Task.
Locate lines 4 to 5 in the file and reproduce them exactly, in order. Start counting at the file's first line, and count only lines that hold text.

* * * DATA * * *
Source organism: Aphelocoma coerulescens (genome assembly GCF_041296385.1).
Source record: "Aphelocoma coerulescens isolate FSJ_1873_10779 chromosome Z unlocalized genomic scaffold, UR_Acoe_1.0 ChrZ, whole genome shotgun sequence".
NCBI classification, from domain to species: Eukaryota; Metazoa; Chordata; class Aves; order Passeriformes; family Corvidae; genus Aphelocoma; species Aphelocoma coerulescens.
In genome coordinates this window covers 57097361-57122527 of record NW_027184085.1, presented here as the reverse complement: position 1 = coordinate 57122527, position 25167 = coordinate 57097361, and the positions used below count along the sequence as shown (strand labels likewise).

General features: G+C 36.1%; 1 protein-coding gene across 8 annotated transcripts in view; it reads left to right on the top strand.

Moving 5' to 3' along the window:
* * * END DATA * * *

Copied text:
In genome coordinates this window covers 57097361-57122527 of record NW_027184085.1, presented here as the reverse complement: position 1 = coordinate 57122527, position 25167 = coordinate 57097361, and the positions used below count along the sequence as shown (strand labels likewise).

General features: G+C 36.1%; 1 protein-coding gene across 8 annotated transcripts in view; it reads left to right on the top strand.